The University of Wollongong ( Australia )
The following 14 out of 15 criteria
|1.||Serve as a robust indicator of environmental change|
|2.||Reflect a fundamental or highly-valued aspect of the environment or an important environmental issue|
|3.||Be either national in scope or applicable to regional environmental issues of national significance|
|4.||Provide an early warning of potential problems|
|5.||Be capable of being monitored to provide statistically verifiable and reproducible data that shows trends over time and, preferably, apply to a broad range of environmental regions|
|6.||Be scientifically credible|
|7.||Be easy to understand|
|8.||Be monitored with relative ease|
|10.||Have relevance to policy and management needs|
|11.||Contribute to monitoring of progress towards implementing commitments in nationally important environmental policies|
|12.||Where possible and appropriate, facilitate community involvement|
|13.||Contribute to the fulfillment of reporting obligations under international agreements|
|15.||Where possible and appropriate, be consistent and comparable with other countries� and state and territory indicators|
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Quantification of bryophyte community dynamics along the transects measured, showed that the three Windmill Islands moss species, Bryum pseudotriquetrum, Grimmia antarctici, and Ceratodon purpureus, and the liverwort, Cephaloziella exiliflora, have differences in their relative distributions. Grimmia antarctici and B. pseudotriquetrum, the two most abundant species, show opposite abundance trends along the transects: G. antarctici increases in abundance with increasing distance along the transects, while B. pseudotriquetrum decreases. Ceratodon purpureus, and the liverwort, C. exiliflora, present at lower levels of abundance, respond in the same direction as B. pseudotriquetrum, decreasing in abundance with increasing distance along the transects.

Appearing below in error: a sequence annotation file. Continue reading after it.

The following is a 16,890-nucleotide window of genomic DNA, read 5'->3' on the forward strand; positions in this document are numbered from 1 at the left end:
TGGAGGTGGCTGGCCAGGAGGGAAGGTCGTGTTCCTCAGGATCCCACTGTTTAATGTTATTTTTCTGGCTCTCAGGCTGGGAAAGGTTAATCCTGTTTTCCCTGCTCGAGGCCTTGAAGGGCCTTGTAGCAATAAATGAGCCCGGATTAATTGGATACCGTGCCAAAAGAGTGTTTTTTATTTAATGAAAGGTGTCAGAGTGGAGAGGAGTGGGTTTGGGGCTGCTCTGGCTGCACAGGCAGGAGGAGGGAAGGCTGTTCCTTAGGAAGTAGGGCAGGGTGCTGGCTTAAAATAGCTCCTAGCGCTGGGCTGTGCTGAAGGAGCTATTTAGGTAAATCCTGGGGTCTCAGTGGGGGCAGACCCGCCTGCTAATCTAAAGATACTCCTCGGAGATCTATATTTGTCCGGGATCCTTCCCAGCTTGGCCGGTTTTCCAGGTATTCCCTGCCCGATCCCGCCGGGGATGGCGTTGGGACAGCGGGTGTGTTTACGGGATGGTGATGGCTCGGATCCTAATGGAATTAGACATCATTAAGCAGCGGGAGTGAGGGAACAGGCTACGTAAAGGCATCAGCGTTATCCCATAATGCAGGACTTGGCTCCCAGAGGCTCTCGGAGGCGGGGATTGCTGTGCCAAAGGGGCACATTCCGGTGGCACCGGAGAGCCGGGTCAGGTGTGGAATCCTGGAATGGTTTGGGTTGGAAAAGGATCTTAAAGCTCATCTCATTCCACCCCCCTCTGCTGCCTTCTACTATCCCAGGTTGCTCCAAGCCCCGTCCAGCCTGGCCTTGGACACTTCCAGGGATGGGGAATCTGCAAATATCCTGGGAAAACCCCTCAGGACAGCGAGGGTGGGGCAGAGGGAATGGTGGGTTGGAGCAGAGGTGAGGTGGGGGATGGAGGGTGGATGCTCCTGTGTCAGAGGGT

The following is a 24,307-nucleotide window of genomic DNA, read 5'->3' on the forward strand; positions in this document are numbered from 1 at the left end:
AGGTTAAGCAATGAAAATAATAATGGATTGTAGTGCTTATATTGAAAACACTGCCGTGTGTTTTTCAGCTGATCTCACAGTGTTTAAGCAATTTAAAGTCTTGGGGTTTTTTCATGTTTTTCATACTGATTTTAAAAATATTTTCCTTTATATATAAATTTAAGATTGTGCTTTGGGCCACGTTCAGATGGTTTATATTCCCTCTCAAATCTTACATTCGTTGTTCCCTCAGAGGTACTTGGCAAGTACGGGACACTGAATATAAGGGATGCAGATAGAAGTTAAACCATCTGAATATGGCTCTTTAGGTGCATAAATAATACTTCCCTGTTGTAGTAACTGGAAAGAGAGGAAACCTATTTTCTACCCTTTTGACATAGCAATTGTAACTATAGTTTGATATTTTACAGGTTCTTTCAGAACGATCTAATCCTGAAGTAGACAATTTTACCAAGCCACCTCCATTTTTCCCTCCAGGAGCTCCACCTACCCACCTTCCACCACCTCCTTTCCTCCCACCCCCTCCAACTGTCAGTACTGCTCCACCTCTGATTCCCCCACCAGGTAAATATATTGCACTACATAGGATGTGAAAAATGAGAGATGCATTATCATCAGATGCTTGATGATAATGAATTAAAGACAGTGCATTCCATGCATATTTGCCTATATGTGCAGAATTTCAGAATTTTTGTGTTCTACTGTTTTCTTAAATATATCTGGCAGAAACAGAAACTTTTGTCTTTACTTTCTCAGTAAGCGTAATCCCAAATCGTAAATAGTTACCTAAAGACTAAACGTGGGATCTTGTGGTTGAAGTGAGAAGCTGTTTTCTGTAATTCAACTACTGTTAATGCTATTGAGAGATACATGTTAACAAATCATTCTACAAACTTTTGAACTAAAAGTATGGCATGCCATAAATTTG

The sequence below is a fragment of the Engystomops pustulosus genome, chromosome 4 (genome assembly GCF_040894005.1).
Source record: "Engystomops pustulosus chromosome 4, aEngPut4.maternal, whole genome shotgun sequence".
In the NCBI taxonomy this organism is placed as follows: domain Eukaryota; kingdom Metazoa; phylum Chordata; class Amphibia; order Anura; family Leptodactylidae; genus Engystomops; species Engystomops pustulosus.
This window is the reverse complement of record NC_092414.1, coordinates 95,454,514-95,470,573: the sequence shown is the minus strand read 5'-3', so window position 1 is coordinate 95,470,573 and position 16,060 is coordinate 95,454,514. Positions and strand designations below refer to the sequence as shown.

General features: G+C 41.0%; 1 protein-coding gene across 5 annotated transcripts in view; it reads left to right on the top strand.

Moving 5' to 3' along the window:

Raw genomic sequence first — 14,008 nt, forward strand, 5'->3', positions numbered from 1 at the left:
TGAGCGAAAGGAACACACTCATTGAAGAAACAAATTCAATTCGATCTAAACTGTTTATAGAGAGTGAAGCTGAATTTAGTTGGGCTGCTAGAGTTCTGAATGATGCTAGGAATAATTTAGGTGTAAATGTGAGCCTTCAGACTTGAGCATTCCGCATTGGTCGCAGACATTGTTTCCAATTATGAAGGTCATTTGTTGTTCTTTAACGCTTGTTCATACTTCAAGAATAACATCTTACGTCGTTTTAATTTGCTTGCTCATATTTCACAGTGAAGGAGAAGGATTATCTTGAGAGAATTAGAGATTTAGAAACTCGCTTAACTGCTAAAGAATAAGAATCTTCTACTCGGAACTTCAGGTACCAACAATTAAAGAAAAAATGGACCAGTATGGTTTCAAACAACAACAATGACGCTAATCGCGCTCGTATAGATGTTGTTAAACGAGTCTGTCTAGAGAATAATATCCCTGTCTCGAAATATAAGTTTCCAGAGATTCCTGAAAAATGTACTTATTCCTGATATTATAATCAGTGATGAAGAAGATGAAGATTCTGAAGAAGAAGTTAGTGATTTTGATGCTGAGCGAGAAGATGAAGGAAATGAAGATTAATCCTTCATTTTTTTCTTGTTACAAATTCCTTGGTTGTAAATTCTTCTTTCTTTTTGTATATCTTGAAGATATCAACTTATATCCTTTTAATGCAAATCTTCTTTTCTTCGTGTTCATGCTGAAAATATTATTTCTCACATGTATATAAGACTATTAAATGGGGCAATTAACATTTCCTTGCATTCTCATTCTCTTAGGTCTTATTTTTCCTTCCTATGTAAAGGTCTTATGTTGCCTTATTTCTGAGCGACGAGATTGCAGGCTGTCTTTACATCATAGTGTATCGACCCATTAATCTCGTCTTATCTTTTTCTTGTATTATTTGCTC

These relative species distribution patterns have significant implications for the quantification of Windmill Islands community dynamics in response to climate change. With respect to the Windmill Islands three moss species, research shows that the physiological tolerance of desiccation is greatest in C. purpureus and lowest in the Antarctic endemic, G. antarctici (Robinson, Wasley et al. 2000). The relative species distribution patterns we have found support these physiological responses: C. purpureus is most abundant in higher, drier, areas, while G. antarctici is highest in abundance in lower, wetter, areas. The status of future water availability in the Windmill Islands is unclear. Currently the Windmill Islands are undergoing a drying trend, due to isostatic uplift associated with deglaciation. The influence of future climate warming has the potential to offset this drying trend if increases in precipitation occur. Water availability for plant growth, in the Windmill Islands, will only increase, however, if precipitation levels both offset the current drying trend and also exceed the predicted increase in snow and ice melt associated with warmer temperatures. Based on our current knowledge of the physiological response of the Windmill Islands bryophyte species, combined with what we now know of their relative distributions, under increasingly wet conditions, we predict an increase in the extent of G. antarctici, and under drying conditions, a relative decline in G. antarctici and an increase the relative dominance of C. purpureus.